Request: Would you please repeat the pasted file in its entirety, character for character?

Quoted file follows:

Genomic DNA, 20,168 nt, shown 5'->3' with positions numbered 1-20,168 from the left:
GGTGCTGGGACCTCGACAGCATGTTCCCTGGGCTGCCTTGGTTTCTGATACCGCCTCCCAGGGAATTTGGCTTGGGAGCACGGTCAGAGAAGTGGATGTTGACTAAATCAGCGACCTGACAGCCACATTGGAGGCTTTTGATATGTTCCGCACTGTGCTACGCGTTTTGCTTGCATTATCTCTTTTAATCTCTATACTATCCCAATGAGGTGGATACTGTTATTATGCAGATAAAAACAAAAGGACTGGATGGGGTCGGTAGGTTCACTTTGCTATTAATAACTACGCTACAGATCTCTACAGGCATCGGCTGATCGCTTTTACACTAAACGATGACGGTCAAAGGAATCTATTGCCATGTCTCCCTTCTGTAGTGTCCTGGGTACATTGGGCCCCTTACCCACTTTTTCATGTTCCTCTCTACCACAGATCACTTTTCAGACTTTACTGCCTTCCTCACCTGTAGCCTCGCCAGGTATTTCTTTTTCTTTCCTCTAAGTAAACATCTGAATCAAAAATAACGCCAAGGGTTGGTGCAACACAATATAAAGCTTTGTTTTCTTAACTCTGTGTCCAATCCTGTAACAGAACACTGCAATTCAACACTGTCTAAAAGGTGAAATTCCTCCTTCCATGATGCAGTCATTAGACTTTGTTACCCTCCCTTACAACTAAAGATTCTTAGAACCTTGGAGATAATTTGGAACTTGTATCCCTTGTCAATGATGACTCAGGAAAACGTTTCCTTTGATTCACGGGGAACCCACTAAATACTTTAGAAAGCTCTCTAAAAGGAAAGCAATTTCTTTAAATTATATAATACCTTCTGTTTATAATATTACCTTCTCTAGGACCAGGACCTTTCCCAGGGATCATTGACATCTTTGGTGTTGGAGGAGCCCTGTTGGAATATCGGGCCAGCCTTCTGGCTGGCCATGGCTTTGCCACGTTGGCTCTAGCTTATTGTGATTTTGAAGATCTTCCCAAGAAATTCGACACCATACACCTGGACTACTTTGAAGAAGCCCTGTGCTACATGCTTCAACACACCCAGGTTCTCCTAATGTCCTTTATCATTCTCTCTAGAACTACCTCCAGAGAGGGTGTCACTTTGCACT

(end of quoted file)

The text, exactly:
Genomic DNA, 20,168 nt, shown 5'->3' with positions numbered 1-20,168 from the left:
GGTGCTGGGACCTCGACAGCATGTTCCCTGGGCTGCCTTGGTTTCTGATACCGCCTCCCAGGGAATTTGGCTTGGGAGCACGGTCAGAGAAGTGGATGTTGACTAAATCAGCGACCTGACAGCCACATTGGAGGCTTTTGATATGTTCCGCACTGTGCTACGCGTTTTGCTTGCATTATCTCTTTTAATCTCTATACTATCCCAATGAGGTGGATACTGTTATTATGCAGATAAAAACAAAAGGACTGGATGGGGTCGGTAGGTTCACTTTGCTATTAATAACTACGCTACAGATCTCTACAGGCATCGGCTGATCGCTTTTACACTAAACGATGACGGTCAAAGGAATCTATTGCCATGTCTCCCTTCTGTAGTGTCCTGGGTACATTGGGCCCCTTACCCACTTTTTCATGTTCCTCTCTACCACAGATCACTTTTCAGACTTTACTGCCTTCCTCACCTGTAGCCTCGCCAGGTATTTCTTTTTCTTTCCTCTAAGTAAACATCTGAATCAAAAATAACGCCAAGGGTTGGTGCAACACAATATAAAGCTTTGTTTTCTTAACTCTGTGTCCAATCCTGTAACAGAACACTGCAATTCAACACTGTCTAAAAGGTGAAATTCCTCCTTCCATGATGCAGTCATTAGACTTTGTTACCCTCCCTTACAACTAAAGATTCTTAGAACCTTGGAGATAATTTGGAACTTGTATCCCTTGTCAATGATGACTCAGGAAAACGTTTCCTTTGATTCACGGGGAACCCACTAAATACTTTAGAAAGCTCTCTAAAAGGAAAGCAATTTCTTTAAATTATATAATACCTTCTGTTTATAATATTACCTTCTCTAGGACCAGGACCTTTCCCAGGGATCATTGACATCTTTGGTGTTGGAGGAGCCCTGTTGGAATATCGGGCCAGCCTTCTGGCTGGCCATGGCTTTGCCACGTTGGCTCTAGCTTATTGTGATTTTGAAGATCTTCCCAAGAAATTCGACACCATACACCTGGACTACTTTGAAGAAGCCCTGTGCTACATGCTTCAACACACCCAGGTTCTCCTAATGTCCTTTATCATTCTCTCTAGAACTACCTCCAGAGAGGGTGTCACTTTGCACT